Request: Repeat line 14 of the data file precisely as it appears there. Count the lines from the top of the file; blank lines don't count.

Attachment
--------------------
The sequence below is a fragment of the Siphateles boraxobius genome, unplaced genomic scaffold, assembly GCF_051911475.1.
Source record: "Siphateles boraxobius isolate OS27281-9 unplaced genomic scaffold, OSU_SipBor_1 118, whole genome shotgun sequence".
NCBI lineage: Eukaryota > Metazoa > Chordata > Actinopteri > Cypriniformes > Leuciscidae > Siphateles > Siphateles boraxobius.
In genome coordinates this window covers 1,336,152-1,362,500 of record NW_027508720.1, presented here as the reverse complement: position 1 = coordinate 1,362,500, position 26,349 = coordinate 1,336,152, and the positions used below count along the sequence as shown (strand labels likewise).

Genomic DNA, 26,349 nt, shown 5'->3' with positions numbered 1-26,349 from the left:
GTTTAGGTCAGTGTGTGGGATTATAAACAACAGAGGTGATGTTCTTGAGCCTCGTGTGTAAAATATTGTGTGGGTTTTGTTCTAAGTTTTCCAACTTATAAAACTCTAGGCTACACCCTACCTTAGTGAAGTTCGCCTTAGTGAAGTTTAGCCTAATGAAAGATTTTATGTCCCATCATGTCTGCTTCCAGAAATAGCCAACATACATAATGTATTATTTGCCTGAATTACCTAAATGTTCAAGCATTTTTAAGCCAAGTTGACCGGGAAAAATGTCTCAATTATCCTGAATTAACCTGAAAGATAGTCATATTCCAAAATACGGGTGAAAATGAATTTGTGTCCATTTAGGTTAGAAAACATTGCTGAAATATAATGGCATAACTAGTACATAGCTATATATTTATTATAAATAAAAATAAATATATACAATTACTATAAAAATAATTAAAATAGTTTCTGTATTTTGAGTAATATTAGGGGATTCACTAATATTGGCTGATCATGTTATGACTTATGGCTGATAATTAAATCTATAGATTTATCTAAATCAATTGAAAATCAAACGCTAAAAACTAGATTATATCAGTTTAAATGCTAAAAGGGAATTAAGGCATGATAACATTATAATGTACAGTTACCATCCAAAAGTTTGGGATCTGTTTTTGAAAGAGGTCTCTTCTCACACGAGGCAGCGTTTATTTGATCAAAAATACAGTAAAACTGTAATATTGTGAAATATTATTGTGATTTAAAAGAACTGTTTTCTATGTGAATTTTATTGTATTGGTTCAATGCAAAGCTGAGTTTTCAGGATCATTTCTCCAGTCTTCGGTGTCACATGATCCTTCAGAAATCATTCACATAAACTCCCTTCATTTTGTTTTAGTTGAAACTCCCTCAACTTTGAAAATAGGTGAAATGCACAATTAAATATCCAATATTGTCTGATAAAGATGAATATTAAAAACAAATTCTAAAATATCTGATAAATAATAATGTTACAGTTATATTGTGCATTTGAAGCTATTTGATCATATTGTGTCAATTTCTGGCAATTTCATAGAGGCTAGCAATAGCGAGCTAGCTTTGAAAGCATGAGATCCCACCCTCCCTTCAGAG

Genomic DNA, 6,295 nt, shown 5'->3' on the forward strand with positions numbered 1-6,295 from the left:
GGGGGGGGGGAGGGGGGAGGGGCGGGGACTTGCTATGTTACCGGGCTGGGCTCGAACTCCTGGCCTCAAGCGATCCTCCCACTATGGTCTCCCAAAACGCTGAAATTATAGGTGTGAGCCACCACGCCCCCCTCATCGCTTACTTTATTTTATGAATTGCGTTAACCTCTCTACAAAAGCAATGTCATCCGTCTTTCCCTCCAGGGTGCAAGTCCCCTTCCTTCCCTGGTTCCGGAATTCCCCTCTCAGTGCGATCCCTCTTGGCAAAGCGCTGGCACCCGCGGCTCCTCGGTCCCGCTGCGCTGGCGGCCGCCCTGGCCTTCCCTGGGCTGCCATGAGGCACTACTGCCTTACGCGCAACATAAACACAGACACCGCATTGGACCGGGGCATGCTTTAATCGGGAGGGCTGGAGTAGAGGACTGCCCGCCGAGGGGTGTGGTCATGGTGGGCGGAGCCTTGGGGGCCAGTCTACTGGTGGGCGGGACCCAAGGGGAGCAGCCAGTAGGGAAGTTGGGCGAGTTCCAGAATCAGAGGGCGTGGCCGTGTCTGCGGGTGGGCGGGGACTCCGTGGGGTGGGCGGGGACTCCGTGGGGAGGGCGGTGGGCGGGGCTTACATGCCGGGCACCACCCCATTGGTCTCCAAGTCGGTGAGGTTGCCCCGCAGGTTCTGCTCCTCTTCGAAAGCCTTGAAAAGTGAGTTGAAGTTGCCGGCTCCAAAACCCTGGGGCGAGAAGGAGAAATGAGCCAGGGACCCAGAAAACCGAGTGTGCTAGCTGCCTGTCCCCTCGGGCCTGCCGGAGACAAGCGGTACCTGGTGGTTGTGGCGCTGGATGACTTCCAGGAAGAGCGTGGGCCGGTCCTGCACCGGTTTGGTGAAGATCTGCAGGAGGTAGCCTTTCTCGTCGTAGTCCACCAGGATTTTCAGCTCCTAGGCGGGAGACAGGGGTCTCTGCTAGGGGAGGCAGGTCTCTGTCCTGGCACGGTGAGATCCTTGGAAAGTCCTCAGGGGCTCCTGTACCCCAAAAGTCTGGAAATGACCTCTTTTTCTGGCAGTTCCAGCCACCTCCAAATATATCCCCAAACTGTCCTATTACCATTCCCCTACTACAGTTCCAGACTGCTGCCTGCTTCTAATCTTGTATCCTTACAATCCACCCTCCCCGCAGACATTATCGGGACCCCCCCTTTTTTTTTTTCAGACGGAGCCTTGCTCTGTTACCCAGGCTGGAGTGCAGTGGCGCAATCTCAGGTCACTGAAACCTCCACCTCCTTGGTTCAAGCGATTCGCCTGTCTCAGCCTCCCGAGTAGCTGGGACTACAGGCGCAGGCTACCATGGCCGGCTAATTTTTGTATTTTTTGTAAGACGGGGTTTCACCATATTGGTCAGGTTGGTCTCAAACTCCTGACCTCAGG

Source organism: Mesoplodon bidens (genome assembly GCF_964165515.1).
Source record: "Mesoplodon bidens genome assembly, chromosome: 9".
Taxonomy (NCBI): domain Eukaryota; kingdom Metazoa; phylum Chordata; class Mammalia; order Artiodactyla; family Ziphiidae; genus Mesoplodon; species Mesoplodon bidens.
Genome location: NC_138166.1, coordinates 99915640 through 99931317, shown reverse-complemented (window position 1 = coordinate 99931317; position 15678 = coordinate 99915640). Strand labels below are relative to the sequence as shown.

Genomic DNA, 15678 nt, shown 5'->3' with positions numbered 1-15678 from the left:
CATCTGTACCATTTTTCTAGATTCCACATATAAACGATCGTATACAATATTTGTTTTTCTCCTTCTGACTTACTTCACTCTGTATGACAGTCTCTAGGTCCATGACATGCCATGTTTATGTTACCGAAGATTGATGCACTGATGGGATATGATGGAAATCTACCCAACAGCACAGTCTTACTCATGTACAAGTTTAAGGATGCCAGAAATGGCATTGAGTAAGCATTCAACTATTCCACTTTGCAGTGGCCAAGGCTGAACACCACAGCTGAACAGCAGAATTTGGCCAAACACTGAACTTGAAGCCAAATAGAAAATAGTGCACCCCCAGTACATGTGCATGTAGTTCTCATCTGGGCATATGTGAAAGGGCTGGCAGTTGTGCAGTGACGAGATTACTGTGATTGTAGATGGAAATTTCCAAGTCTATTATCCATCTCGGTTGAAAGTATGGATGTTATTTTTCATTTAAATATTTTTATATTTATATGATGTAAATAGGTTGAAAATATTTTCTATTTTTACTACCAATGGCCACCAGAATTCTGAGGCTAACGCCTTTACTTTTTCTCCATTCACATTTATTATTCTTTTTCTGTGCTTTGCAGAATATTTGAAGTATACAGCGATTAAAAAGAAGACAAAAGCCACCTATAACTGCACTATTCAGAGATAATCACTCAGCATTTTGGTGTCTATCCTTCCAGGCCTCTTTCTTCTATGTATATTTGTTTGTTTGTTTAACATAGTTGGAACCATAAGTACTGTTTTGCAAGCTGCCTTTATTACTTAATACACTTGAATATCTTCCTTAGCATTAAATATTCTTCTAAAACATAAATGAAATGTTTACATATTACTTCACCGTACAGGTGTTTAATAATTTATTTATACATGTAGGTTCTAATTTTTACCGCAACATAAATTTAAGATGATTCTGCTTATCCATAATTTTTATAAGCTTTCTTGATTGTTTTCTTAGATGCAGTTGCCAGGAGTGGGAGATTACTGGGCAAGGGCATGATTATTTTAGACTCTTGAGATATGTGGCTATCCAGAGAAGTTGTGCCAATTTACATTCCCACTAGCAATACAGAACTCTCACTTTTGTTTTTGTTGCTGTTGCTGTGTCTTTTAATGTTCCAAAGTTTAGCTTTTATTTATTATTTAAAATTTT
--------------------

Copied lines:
CATCTGTACCATTTTTCTAGATTCCACATATAAACGATCGTATACAATATTTGTTTTTCTCCTTCTGACTTACTTCACTCTGTATGACAGTCTCTAGGTCCATGACATGCCATGTTTATGTTACCGAAGATTGATGCACTGATGGGATATGATGGAAATCTACCCAACAGCACAGTCTTACTCATGTACAAGTTTAAGGATGCCAGAAATGGCATTGAGTAAGCATTCAACTATTCCACTTTGCAGTGGCCAAGGCTGAACACCACAGCTGAACAGCAGAATTTGGCCAAACACTGAACTTGAAGCCAAATAGAAAATAGTGCACCCCCAGTACATGTGCATGTAGTTCTCATCTGGGCATATGTGAAAGGGCTGGCAGTTGTGCAGTGACGAGATTACTGTGATTGTAGATGGAAATTTCCAAGTCTATTATCCATCTCGGTTGAAAGTATGGATGTTATTTTTCATTTAAATATTTTTATATTTATATGATGTAAATAGGTTGAAAATATTTTCTATTTTTACTACCAATGGCCACCAGAATTCTGAGGCTAACGCCTTTACTTTTTCTCCATTCACATTTATTATTCTTTTTCTGTGCTTTGCAGAATATTTGAAGTATACAGCGATTAAAAAGAAGACAAAAGCCACCTATAACTGCACTATTCAGAGATAATCACTCAGCATTTTGGTGTCTATCCTTCCAGGCCTCTTTCTTCTATGTATATTTGTTTGTTTGTTTAACATAGTTGGAACCATAAGTACTGTTTTGCAAGCTGCCTTTATTACTTAATACACTTGAATATCTTCCTTAGCATTAAATATTCTTCTAAAACATAAATGAAATGTTTACATATTACTTCACCGTACAGGTGTTTAATAATTTATTTATACATGTAGGTTCTAATTTTTACCGCAACATAAATTTAAGATGATTCTGCTTATCCATAATTTTTATAAGCTTTCTTGATTGTTTTCTTAGATGCAGTTGCCAGGAGTGGGAGATTACTGGGCAAGGGCATGATTATTTTAGACTCTTGAGATATGTGGCTATCCAGAGAAGTTGTGCCAATTTACATTCCCACTAGCAATACAGAACTCTCACTTTTGTTTTTGTTGCTGTTGCTGTGTCTTTTAATGTTCCAAAGTTTAGCTTTTATTTATTATTTAAAATTTT